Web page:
By Kalibrr Content Hub on May 5, 2015
Metro Manila has one of the worst traffic jams in the world. If you're one of the hundreds of commuters every morning, you'll know that this is not an opinion. It's a fact.
The unfortunate truth is, many people have poured their sweat, tears, and time in the commuting game making for wasted energy and work hours. The good news is, if you're resourceful, there are many ways you can beat the beast.
Here are some useful tips on how get to work on time, while keeping your sanity in this Manila traffic.
Take your chance on the train
Riding the MRT is a double-edged sword. You get to watch stalled cars in EDSA as you glide from station to station, but at what cost? Despite the increase in fare, there are still glitches here and there. Not to mention the packed cars means it's next to impossible to arrive at your destination fresh. For sure, riding the train is not for the faint hearted.
For commuters coming from Taft station, it's wise to always make your way to the last carriage, because almost everyone goes to the first open carriage they see - the middle carriages. The last car will always have room, even during rush hours. You just have to be fast enough.
For commuters coming from the north, unless the MRT gets a makeover, what you see is what you get. You have other options though, says the office of the President.
Create good habits. Don’t stand in the doorway. If it isn't already clogged, it will be with people flocking to get near to the exits before their station comes up. While you're a few stations behind, be considerate and head to the middle of the car to make room for other people.
Be assertive, especially for the women. Learn how to hustle, because no one else will make way for you. The carriage exclusive for women is just a notch better but if you can, make your way for it. Just expect that yes, no one will grope you, but everyone is just as aggressive and catty.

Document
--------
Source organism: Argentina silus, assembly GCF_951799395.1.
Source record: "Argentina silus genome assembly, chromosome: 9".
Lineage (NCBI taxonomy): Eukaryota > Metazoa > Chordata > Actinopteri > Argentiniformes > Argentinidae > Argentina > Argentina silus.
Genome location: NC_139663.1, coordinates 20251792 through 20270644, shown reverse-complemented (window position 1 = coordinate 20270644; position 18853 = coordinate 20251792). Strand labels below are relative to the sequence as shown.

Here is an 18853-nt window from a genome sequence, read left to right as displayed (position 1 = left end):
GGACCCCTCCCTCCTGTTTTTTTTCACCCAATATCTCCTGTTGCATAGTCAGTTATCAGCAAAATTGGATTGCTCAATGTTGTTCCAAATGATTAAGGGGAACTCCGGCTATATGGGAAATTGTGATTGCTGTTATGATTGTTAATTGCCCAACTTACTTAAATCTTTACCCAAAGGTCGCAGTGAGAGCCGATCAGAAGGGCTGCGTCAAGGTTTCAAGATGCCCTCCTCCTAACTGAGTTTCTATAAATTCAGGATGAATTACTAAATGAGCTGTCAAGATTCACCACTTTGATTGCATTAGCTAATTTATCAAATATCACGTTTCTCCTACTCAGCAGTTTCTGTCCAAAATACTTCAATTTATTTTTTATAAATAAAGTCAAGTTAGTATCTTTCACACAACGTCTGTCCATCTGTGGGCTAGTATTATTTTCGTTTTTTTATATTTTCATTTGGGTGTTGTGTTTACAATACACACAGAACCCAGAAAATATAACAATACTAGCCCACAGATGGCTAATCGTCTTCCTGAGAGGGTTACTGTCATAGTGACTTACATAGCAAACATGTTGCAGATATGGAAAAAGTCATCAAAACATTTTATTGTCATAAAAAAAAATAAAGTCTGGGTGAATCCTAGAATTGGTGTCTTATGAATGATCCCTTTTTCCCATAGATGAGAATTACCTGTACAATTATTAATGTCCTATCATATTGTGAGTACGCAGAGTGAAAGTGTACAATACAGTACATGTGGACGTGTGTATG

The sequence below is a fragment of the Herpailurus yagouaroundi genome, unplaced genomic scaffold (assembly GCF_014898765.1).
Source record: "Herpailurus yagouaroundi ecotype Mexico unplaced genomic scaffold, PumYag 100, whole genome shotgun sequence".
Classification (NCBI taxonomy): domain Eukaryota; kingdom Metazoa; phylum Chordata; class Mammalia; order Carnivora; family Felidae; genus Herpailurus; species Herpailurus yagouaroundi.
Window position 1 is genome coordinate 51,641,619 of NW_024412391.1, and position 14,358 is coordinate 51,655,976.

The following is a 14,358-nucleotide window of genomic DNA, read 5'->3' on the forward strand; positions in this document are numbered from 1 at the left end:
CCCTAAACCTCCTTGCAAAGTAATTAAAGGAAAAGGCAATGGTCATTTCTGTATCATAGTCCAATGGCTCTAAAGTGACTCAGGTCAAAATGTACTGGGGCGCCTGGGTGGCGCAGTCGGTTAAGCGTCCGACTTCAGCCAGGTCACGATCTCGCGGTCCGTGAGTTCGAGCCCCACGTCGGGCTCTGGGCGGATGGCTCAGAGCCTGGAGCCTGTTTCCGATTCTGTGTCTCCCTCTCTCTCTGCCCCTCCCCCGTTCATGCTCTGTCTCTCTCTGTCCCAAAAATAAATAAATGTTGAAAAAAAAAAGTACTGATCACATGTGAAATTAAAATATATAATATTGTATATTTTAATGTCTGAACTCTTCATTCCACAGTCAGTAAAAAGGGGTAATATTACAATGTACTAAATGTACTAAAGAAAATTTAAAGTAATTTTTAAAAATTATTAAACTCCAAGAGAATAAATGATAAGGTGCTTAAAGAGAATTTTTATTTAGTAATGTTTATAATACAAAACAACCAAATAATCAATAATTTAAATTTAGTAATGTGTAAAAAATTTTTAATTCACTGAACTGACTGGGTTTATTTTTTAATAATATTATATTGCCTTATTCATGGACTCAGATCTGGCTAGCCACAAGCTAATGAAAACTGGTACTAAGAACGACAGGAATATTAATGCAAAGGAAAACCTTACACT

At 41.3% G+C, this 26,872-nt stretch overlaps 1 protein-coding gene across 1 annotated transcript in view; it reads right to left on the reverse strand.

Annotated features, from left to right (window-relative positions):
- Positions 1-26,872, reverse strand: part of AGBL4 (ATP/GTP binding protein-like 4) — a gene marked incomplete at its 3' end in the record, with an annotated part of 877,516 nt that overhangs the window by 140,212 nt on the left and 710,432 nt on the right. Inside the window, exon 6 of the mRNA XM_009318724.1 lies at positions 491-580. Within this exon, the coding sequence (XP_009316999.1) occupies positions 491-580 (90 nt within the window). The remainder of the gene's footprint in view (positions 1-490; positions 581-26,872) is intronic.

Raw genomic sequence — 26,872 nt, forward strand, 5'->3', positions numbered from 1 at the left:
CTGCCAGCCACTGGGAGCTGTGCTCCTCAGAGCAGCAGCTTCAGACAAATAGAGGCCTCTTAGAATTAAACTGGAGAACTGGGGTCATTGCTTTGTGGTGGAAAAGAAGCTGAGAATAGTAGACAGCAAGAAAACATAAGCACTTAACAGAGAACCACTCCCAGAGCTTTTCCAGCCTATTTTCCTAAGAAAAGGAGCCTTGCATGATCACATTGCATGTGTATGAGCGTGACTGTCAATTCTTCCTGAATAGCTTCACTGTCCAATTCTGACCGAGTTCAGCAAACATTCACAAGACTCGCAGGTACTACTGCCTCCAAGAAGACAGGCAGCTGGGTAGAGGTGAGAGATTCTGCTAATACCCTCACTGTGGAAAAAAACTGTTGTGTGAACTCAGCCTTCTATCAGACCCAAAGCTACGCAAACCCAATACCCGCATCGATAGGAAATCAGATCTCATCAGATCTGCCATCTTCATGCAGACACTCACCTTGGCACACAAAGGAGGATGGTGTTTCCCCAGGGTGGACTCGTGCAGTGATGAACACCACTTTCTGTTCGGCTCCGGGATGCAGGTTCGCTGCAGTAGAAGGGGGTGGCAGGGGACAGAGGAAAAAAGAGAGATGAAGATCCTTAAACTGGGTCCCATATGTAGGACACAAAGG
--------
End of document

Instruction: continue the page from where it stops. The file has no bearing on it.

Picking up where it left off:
Technology is your friend, friend
There are days when you don’t feel like fighting in the pits and you just want to get to work. You just got your mid-month paycheck and maybe you want to splurge on taking a cab. Good thing cabs are everywhere — except of course when you need them. Or even worse, you may get one of those few drivers who would rather be choosy with their passengers than let you in their car. Perfect.
Thanks to apps like GrabTaxi and EasyTaxi, cabs don't have to be another source of transportation frustration. You can book a cab and have them wait for you at your doorstep. Other app-based transport like Uber and GrabCar, which has recently been legalized in the country, have cab-like services but with private cars instead.
Feel like a million bucks when you get off at your office’s lobby, but prepare to pay the premium. These cab hailing apps usually have expensive flag-down fees, unless you’re privy to the promo codes that forego said fees. Ask your tech savvy friends for these promo codes - there's no shame in them and that extra 100 pesos can go a long way.
Use other apps like the MMDA traffic app and Waze lets you see areas with heavy traffic, so you can set your game plan accordingly.
Aircon buses are underrated
If you get a seat, you are almost always comfortable for the rest of your ride. But manage your expectations. You can’t be in a hurry if you want to take the bus. Aside from the traffic, you have to deal with bus drivers stopping for every single person they see.
So leave your house hours before you have to come into work. You can squeeze in the book you’ve been wanting to finish, or listen to some music while staring at other people stuck in traffic. If you’re the type of person to strike a conversation with strangers, go ahead. But don’t be surprised if for an hour and a half, you’re still on the road and you’re only halfway to your office.
The reality is, it's a very lucky day when you can say that your commute to and from the office was easy. Manila redefines traffic everyday. While we wait for infrastructure to get better we can do two things: be resourceful, and rant about our horror stories. Share your own commuting stories and commuting tips with Kalibrr in the comments below.
We're all in this traffic together. Literally.